The trip, which took place between September 8-18, brought the UArizona representatives to several innovation hubs, including Ichilov Medical Center. “The IMed works closely with healthcare professionals to develop technology that turns unmet needs into solutions,” Dr. Wung says. In addition to the advanced seamless hospital admissions technologies, one innovation that particularly impressed her was the 3-D printing technology to precicisely develop patient-specific custom medical implants for surgeries. “They’re able to anatomically map out one’s body parts, taking into consideration things like tumor mass and topology  to cause minimal destruction, in creating individualized orthopedic structures,” she says. “It was quite eye-opening how strong they were in innovation.”

Shu-Fen Wung , PhD, MS, RN, ACNP-BC, FAAN

Additionally, Dr. Wung and her colleagues toured Israel’s biggest insurance company, MaccabiHealthcare Systems, which has a strong clinical research division with connected health data and capacity for large-scale prospective data archiving and access for efficient analysis. They also visited the Holon Institute of Technology, which, she says, is the most relevant to nursing education and her research. “They’re also working on innovative teaching curriculum,” she says. “Not only are they training engineers but they’re immersing medical education into their training, with a goal of developing engineers who are well-versed in health technology.” The institute is slanted toward medicine, Dr. Wung says, but she sees it as an opportunity to bring a nursing voice to the discussion  if the University of Arizona and the Institute partner in submission of education grants.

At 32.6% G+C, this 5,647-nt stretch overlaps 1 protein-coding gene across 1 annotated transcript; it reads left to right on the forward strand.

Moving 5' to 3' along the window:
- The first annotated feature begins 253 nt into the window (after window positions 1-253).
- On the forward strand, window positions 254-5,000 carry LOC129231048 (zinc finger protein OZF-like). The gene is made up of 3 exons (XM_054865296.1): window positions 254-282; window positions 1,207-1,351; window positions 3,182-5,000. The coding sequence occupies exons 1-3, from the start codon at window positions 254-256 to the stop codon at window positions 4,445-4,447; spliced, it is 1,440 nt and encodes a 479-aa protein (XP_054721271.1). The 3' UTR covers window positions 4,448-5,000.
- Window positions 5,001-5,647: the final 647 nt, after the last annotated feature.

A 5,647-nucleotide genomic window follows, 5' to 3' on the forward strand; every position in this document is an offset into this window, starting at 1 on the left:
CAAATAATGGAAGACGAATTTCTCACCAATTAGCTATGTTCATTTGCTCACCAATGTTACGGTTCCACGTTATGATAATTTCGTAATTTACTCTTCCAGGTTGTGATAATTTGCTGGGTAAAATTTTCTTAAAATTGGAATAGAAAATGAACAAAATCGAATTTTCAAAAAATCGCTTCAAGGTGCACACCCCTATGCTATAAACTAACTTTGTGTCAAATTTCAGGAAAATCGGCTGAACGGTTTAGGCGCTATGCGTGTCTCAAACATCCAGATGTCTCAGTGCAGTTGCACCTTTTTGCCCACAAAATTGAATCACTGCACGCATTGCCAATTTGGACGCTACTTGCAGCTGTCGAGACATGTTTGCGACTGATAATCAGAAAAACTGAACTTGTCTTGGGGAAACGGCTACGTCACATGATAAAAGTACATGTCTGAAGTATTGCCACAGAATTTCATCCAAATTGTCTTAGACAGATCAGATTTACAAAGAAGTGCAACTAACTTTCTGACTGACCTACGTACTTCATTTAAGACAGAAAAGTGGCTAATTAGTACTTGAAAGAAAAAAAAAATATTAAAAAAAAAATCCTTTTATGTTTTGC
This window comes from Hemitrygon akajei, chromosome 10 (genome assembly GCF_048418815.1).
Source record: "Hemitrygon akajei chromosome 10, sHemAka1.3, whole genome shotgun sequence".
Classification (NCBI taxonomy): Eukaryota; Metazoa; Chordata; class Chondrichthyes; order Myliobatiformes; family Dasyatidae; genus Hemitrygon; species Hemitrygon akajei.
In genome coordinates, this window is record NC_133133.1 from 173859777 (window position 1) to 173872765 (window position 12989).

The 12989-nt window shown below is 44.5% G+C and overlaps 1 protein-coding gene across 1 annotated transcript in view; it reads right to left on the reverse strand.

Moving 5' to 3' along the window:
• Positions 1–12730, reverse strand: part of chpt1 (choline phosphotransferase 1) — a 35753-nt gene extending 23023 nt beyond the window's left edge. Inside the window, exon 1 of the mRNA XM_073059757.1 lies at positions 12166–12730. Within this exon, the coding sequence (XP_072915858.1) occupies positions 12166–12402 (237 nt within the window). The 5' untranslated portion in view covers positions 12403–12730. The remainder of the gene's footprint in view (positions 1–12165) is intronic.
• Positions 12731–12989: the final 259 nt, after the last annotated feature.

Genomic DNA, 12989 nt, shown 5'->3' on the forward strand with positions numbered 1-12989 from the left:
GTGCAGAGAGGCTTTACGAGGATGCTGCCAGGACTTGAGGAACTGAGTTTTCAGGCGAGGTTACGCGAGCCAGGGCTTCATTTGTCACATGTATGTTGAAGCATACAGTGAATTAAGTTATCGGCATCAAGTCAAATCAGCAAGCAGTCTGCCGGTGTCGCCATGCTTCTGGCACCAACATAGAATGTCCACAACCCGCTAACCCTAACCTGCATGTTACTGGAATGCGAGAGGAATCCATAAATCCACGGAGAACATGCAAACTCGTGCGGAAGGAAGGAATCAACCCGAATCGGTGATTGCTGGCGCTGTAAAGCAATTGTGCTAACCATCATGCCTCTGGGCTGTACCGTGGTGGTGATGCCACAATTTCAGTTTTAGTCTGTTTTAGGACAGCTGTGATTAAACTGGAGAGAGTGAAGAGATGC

Dr. Wung was particularly impressed with the Bezalel Academy of Art and Design, which, unlike traditional art schools, has a focus on art and design that can impact healthcare settings, including music created to decrease stress and evaluating technology for better user experiences. “I’m familiar with using cognitive psychology to evaluate usability,” Dr. Wung says, “but using art and design is a promising future direction.  It was quite fun to see the artful projects they were working on that also incorporate AI in the design of healthcare technologies.”

During her time in Israel, Dr. Wung was impressed with how front and center technology was to the different companies and institutions she toured. She returned to Arizona excited about the new partnerships and eager to see how the nursing field could contribute to future innovations.

Currently, Dr. Wung and her colleagues in the College of Engineering and College of Agriculture & Life Sciences are meeting frequently with their Israeli partners. Drs. Wung and Roveda have also submitted a training grant that will be used to train students in new health technologies. “My goal is to make sure that any technology that’s developed has clinical relevance. And that it's user-centered, meaning they can’t just develop anything without considering who is using it, whether it’s a clinician, a patient, the family, or the caregiver. The goal is to make sure that the technology used will improve the quality and safety of their care.”

Dr. Wung is excited about how open and innovative the Israeli companies are, and how energetic they are about pushing care technology to the next level. “They do a good job of infusing disciplined knowledge into their design and viewing the technology as part of the daily environment. That’s really important because the U.S. is moving toward a holistic health concept of how your body and the environment are interconnected.”